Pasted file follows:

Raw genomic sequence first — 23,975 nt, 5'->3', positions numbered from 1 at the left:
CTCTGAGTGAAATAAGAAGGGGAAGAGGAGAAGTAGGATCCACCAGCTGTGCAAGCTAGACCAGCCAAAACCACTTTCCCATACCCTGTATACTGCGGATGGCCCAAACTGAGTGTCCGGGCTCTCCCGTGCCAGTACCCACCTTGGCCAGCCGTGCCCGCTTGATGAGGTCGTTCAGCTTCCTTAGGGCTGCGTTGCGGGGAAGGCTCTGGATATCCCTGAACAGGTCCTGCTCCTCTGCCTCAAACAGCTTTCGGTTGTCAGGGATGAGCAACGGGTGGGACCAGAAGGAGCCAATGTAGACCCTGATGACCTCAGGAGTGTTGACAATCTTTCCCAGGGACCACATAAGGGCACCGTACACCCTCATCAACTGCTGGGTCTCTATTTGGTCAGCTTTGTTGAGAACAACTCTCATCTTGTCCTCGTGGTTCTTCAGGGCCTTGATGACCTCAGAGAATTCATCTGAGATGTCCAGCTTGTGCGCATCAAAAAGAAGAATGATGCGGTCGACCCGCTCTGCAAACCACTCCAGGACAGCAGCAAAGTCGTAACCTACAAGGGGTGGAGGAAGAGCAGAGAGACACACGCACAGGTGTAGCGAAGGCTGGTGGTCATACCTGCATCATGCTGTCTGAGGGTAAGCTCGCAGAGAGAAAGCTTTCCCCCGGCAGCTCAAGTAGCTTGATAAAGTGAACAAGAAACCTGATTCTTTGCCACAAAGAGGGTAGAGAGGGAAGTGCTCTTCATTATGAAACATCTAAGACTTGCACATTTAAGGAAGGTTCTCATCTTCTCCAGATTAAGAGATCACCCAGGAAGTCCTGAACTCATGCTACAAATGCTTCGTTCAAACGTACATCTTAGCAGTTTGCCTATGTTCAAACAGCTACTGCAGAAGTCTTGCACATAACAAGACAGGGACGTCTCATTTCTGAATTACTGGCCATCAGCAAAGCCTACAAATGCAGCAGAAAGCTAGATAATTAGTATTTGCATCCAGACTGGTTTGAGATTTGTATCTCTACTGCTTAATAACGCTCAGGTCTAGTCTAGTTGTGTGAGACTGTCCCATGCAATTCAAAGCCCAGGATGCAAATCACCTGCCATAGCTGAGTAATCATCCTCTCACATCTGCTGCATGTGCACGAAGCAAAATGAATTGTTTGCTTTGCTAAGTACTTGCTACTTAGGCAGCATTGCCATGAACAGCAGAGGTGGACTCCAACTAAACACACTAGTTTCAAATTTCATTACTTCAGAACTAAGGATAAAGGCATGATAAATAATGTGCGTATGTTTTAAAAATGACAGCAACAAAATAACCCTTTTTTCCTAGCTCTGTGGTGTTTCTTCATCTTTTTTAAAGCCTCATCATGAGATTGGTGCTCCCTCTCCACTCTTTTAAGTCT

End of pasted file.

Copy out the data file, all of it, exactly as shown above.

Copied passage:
Raw genomic sequence first — 23,975 nt, 5'->3', positions numbered from 1 at the left:
CTCTGAGTGAAATAAGAAGGGGAAGAGGAGAAGTAGGATCCACCAGCTGTGCAAGCTAGACCAGCCAAAACCACTTTCCCATACCCTGTATACTGCGGATGGCCCAAACTGAGTGTCCGGGCTCTCCCGTGCCAGTACCCACCTTGGCCAGCCGTGCCCGCTTGATGAGGTCGTTCAGCTTCCTTAGGGCTGCGTTGCGGGGAAGGCTCTGGATATCCCTGAACAGGTCCTGCTCCTCTGCCTCAAACAGCTTTCGGTTGTCAGGGATGAGCAACGGGTGGGACCAGAAGGAGCCAATGTAGACCCTGATGACCTCAGGAGTGTTGACAATCTTTCCCAGGGACCACATAAGGGCACCGTACACCCTCATCAACTGCTGGGTCTCTATTTGGTCAGCTTTGTTGAGAACAACTCTCATCTTGTCCTCGTGGTTCTTCAGGGCCTTGATGACCTCAGAGAATTCATCTGAGATGTCCAGCTTGTGCGCATCAAAAAGAAGAATGATGCGGTCGACCCGCTCTGCAAACCACTCCAGGACAGCAGCAAAGTCGTAACCTACAAGGGGTGGAGGAAGAGCAGAGAGACACACGCACAGGTGTAGCGAAGGCTGGTGGTCATACCTGCATCATGCTGTCTGAGGGTAAGCTCGCAGAGAGAAAGCTTTCCCCCGGCAGCTCAAGTAGCTTGATAAAGTGAACAAGAAACCTGATTCTTTGCCACAAAGAGGGTAGAGAGGGAAGTGCTCTTCATTATGAAACATCTAAGACTTGCACATTTAAGGAAGGTTCTCATCTTCTCCAGATTAAGAGATCACCCAGGAAGTCCTGAACTCATGCTACAAATGCTTCGTTCAAACGTACATCTTAGCAGTTTGCCTATGTTCAAACAGCTACTGCAGAAGTCTTGCACATAACAAGACAGGGACGTCTCATTTCTGAATTACTGGCCATCAGCAAAGCCTACAAATGCAGCAGAAAGCTAGATAATTAGTATTTGCATCCAGACTGGTTTGAGATTTGTATCTCTACTGCTTAATAACGCTCAGGTCTAGTCTAGTTGTGTGAGACTGTCCCATGCAATTCAAAGCCCAGGATGCAAATCACCTGCCATAGCTGAGTAATCATCCTCTCACATCTGCTGCATGTGCACGAAGCAAAATGAATTGTTTGCTTTGCTAAGTACTTGCTACTTAGGCAGCATTGCCATGAACAGCAGAGGTGGACTCCAACTAAACACACTAGTTTCAAATTTCATTACTTCAGAACTAAGGATAAAGGCATGATAAATAATGTGCGTATGTTTTAAAAATGACAGCAACAAAATAACCCTTTTTTCCTAGCTCTGTGGTGTTTCTTCATCTTTTTTAAAGCCTCATCATGAGATTGGTGCTCCCTCTCCACTCTTTTAAGTCT